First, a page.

How to make a RS232 to RS485 Port Check
To check if your RS232 to RS485 converter (or USB to RS485 converter) is working properly you can make a loop-back test using a terminal program such as AccessPort. This way you can determine if the converter can send and receive characters properly.
If you have a RS485 converter without an 'Echo On' option, you will need a second RS485 port or converter to receive the signal transmitted by the first converter OR to transmit a signal to be received by the first converter. This is because a 2-wire RS485 port is half duplex; it either transmits or receives, but not both at the same time. While transmitting, receive is disabled, while receiving, transmit is disabled. The Data A(-) line from one converter is connected to Data A(-) on the other, and the Data B(+) from the first is connected to Data B(+) on the second.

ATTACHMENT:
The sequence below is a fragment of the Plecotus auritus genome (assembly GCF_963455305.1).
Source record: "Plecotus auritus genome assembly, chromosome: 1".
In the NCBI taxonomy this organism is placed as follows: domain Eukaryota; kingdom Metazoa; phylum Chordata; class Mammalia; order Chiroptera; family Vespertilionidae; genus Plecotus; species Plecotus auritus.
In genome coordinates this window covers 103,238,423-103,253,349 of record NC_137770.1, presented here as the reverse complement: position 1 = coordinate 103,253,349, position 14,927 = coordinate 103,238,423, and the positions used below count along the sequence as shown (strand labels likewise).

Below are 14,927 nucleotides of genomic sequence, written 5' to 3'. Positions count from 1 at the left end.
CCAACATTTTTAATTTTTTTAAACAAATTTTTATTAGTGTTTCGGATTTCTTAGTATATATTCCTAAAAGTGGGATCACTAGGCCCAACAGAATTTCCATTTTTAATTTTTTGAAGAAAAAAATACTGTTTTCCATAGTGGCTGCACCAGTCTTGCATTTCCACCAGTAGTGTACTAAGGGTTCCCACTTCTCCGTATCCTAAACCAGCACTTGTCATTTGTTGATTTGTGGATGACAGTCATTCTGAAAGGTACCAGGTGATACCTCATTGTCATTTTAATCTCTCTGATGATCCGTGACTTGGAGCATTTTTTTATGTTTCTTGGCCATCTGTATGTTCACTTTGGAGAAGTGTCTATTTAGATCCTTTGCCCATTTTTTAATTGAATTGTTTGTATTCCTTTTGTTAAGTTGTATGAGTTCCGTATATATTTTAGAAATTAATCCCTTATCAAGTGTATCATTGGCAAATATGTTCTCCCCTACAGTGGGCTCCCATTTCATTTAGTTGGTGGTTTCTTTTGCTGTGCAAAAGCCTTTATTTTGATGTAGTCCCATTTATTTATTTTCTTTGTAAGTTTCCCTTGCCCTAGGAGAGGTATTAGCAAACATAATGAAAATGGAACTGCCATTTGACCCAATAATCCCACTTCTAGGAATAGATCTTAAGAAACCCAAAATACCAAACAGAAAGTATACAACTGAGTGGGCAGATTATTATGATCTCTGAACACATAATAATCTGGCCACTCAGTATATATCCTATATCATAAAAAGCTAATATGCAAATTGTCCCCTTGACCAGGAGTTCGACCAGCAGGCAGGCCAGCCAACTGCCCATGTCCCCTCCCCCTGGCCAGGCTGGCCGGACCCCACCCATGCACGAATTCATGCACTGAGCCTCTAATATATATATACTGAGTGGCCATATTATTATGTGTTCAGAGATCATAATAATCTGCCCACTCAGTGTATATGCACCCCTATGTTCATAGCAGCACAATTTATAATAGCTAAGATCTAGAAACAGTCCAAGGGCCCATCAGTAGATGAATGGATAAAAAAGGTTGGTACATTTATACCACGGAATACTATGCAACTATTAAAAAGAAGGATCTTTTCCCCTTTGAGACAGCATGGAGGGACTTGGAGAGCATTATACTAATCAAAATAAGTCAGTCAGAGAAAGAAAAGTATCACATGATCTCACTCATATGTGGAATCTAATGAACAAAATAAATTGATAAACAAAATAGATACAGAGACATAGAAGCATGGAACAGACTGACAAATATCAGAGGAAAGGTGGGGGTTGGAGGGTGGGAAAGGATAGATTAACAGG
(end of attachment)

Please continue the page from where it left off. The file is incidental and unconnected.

First connect the converters. Following is a schematic of how a RS232 to RS485 converter test can be setup. If your computer does not have 2 serial ports you can use a USB to RS485 converter for COM2 instead; or even two USB to RS485 converters instead.
Following is the same loop-back test using USB to RS485 converters
Please refer to the datasheet for your particular converter in regards to correct pin configuration.
After you have made the loop-back connections on the converter you can now open two instances of AccessPort, one for each converter. AccessPort is a terminal software which allows you to send and receive characters to and from the converter. The software can be downloaded here.
Within AccessPort you can now open the COM ports to where you have connected the converters (check the COM port number in Device Manger if you use a USB to RS485 converter).
If data is received and transmitted in both directions, the ports/converters are most likely working properly.